Chutney for chumps

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During post- Christmas drinks with the neighbours I’d drunk enough gin and tonics to float a battleship and felt courageous enough to confess. That bag of apples they’d given me in November, and which I had individually wrapped in paper, put in boxes without touching and stored in the attic and cellar, had all gone bad. I couldn’t understand what I’d done wrong.

“Probably poor keepers. I’ll give you a bag of Bramleys to take home,” the husband said airily. He has two apple trees. He and his wife are dismissive of the first, an unknown variety, which provided my apples, because they are poor cookers. But I know that if you use them right away they are ideal for my signature tracklement, curried apple chutney. The other is a Bramley.

It is not my recipe. It is from an excellent preserving book called Jam, Jelly and Relish by Ghillie James, which she calls Gardeners’ Windfall Chutney. It has two great virtues – it doesn’t require quality apples so you can scrump away regardless and it doesn’t need to mature so can be used at once, although it will improve with keeping. And it is exceptionally easy to make, a chutney for chumps!

One year I made a supply with apples from several gardens and a box left on a wall saying ‘help yourself.’ A jar given in return was, it was reported, finished inside three days. It is simple to make, everything goes into the preserving pan at once and all you have to is watch and wait and stir. But it will take up much of the day.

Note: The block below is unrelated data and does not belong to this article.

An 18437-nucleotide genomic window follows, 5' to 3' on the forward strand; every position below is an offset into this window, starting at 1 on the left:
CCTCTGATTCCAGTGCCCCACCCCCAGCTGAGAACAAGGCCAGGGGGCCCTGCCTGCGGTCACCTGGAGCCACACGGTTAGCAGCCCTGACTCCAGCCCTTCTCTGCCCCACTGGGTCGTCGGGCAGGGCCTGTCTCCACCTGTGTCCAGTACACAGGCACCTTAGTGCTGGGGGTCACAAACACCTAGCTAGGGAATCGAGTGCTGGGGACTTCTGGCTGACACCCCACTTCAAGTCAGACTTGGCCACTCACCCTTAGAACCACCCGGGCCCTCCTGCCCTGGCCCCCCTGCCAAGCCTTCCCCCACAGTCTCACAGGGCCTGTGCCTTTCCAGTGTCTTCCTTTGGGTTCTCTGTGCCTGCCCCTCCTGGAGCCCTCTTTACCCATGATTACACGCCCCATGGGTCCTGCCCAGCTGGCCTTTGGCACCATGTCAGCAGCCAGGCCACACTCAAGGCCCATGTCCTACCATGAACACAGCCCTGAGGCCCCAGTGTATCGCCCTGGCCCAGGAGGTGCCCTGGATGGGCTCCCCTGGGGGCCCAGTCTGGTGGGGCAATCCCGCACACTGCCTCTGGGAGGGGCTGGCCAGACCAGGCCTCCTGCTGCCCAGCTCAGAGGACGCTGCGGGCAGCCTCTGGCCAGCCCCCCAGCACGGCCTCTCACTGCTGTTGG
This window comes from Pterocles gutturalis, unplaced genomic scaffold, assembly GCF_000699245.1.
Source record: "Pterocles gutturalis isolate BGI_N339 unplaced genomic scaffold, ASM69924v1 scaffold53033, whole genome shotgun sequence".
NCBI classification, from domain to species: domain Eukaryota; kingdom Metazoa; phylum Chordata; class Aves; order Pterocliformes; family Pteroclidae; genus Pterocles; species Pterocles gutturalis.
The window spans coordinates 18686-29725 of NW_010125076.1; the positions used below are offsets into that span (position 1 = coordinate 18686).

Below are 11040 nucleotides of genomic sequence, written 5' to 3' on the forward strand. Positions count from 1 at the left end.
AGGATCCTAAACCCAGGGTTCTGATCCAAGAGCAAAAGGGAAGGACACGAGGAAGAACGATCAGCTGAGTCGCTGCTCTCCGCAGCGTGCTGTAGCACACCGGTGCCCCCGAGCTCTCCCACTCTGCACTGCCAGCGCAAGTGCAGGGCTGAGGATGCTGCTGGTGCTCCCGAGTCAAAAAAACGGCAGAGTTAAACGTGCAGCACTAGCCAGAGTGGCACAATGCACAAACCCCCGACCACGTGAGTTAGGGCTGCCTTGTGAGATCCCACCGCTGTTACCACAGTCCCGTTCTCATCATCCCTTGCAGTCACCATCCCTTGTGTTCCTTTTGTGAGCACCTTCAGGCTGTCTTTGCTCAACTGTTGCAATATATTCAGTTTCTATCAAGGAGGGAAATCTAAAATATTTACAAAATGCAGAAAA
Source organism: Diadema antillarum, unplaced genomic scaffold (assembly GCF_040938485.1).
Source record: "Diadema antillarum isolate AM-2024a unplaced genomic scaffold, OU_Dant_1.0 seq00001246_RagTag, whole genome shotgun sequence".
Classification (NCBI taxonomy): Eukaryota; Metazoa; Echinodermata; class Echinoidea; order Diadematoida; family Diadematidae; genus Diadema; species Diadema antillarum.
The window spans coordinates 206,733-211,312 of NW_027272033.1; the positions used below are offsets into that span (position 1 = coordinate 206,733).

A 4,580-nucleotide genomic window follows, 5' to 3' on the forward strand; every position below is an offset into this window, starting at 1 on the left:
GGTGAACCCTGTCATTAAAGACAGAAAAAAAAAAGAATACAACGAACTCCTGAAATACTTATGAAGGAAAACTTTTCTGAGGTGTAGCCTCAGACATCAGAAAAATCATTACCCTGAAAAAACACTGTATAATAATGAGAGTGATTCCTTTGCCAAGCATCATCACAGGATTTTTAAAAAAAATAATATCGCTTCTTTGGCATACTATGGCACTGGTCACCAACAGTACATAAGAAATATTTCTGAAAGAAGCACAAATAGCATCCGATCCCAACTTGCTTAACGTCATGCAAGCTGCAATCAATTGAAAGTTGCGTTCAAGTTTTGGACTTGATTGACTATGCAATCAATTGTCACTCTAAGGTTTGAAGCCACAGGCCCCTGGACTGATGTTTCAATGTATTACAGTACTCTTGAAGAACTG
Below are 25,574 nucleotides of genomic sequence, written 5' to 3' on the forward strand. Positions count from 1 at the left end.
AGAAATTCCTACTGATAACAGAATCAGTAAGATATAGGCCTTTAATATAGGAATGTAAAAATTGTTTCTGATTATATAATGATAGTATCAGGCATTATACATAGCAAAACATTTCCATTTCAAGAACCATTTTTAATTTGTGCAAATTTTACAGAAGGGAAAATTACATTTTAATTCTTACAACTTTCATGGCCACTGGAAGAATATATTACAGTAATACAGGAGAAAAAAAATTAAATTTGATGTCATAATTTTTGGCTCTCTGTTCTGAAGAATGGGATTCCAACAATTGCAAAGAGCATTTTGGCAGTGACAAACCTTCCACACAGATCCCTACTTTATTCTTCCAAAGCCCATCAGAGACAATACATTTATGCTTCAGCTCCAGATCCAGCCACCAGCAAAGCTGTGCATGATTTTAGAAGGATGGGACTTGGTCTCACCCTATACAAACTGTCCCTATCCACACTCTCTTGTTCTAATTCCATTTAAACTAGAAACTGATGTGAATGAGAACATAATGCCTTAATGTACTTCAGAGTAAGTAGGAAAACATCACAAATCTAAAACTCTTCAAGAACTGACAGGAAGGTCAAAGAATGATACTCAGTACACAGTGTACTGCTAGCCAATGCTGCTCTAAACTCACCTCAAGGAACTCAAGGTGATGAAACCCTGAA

This is the recipe, with my tweaks

1.5kg of apples, peeled, cored and chopped finely
1 onion, chopped
4x400g tins of chopped tomatoes
200g sultanas
750g granulated sugar
3 tsp curry powder
2 tsp of ground ginger
1 tsp paprika
1 1/2 tsp salt
575 ml malt vinegar

If you don’t have a big pan, halve the ingredients. Put everything in the pan on a medium heat, stirring to prevent catching, for about two and a half hours. It will reduce, thicken and when you trail a wooden spoon in the pan and see bare metal at the bottom it is ready. Allow to cool a little and ladle into clean, sterilised jars. I made about 10 jars of different sizes.

One footnote: The recipe doesn’t exactly make clear if the weight of apples is gross (before peeling etc) or net. I found from 1.5kg of apples I had 600g of peel and core and I was being careful so replaced it with another 600g of apples, before peeling.

2016 UPDATE: This year I made eight and three-quarter jars from apple trees in my street and I got them mainly off the trees rather than relying on windfalls. There are a lot of apples to process and if having peeled and cored them you do not want to faff about cutting them into thin slices carry on as above but do not include the sugar at the start.

Wait until the fruit is soft and you can mash it with a potato peeler. Then add the sugar, which tends to harden the fruit. Do watch out for the mixture spitting when you stir. Best to use oven gloves.

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